Abstract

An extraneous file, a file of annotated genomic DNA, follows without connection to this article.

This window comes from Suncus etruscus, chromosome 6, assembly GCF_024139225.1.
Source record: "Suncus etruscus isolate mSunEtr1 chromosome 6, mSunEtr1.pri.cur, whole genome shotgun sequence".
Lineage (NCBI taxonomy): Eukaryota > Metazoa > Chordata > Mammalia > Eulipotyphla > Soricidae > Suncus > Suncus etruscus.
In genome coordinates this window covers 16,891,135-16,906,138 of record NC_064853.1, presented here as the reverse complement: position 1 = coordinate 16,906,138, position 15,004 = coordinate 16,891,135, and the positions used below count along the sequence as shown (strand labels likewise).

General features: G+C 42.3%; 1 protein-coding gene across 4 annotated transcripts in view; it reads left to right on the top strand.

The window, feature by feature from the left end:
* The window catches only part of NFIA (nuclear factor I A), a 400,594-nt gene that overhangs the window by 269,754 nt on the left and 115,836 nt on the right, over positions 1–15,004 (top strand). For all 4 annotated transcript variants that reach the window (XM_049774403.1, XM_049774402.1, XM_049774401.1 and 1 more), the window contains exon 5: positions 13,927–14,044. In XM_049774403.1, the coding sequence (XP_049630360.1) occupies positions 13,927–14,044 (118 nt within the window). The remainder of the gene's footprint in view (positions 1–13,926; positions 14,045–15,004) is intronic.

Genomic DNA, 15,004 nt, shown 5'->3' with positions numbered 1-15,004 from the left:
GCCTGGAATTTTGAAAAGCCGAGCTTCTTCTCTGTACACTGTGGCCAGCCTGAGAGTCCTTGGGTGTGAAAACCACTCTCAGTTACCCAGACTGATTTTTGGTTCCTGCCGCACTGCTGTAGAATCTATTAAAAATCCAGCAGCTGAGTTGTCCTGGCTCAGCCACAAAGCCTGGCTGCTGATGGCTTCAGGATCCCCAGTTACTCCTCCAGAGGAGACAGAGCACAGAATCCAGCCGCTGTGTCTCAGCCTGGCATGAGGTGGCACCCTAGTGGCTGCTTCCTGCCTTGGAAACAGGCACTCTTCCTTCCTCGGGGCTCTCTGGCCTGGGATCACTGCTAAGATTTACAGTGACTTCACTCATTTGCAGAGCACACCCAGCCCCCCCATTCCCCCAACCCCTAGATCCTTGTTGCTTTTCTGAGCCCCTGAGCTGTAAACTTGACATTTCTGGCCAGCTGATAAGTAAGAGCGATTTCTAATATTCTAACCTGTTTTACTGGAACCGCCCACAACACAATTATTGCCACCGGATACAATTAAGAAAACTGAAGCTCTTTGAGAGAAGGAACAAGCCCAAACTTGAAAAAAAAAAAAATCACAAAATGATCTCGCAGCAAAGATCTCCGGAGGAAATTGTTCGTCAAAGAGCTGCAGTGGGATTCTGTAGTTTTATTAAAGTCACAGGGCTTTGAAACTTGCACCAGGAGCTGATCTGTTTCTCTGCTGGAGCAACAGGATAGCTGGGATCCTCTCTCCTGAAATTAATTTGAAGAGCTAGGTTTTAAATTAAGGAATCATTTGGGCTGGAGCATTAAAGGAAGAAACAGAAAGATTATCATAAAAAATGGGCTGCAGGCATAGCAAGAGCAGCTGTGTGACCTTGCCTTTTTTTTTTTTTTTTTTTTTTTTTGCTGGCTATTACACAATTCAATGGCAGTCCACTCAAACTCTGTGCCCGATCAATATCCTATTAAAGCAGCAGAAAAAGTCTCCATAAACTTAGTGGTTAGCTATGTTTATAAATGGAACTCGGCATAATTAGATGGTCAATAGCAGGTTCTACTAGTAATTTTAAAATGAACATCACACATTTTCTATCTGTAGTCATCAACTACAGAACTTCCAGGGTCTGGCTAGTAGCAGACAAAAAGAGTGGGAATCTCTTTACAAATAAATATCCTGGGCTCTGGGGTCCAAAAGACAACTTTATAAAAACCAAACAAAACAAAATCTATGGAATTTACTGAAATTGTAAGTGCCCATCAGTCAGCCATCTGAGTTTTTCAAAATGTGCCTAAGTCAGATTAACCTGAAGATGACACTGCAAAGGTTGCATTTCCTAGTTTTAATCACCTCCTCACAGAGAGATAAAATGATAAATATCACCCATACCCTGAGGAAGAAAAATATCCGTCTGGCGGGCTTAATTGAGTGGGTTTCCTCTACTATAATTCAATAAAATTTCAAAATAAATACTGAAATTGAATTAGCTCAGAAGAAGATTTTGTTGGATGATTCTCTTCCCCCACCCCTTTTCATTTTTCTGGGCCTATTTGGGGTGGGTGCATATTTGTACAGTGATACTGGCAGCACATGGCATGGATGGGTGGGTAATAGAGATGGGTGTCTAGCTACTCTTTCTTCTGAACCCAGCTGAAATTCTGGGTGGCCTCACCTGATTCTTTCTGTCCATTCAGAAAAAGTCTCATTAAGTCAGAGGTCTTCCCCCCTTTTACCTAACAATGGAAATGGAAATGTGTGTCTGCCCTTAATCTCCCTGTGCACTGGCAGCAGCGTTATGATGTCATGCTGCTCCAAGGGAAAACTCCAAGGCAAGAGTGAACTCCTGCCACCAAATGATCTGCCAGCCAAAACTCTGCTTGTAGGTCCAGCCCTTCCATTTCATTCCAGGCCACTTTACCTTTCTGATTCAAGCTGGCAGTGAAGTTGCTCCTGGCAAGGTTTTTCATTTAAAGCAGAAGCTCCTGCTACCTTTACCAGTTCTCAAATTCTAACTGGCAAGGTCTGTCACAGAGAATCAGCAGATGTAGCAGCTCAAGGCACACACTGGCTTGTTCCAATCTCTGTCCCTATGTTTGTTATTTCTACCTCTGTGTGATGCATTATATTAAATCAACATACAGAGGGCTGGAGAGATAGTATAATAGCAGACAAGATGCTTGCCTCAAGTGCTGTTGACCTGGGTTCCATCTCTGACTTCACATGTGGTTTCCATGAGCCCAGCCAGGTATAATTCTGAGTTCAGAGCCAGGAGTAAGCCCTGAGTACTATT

The Keivy peralkaline granite complex, Kola Peninsula, Russia, is the only Archaean A-type granite known in the world. It contains numerous rare-metal occurrences, formed by a complex sequence of magmatic, late magmatic and hydrothermal processes acting on several different host lithologies. During fluid-induced interaction of a peralkaline granite with basic host rocks in the El’ozero occurrence, chevkinite-(Ce), thorite, fergusonite-(Y) and zircon were formed in a rare-metal rich zone within a quartz–epidote metasomatite. These minerals were then altered by lower-temperature fluids to complex assemblages containing ferriallanite–allanite-(Ce), gadolinite-group minerals, titanite, ilmenite, thorite and Nb,Y-oxides. The sequence of alteration events is used to comment on the nature and composition of the fluids involved in the low-temperature alteration of the host metasomatite. It is inferred that the hydrothermal fluids were alkaline, with significant, but varying, amounts of F, CO2 and S.

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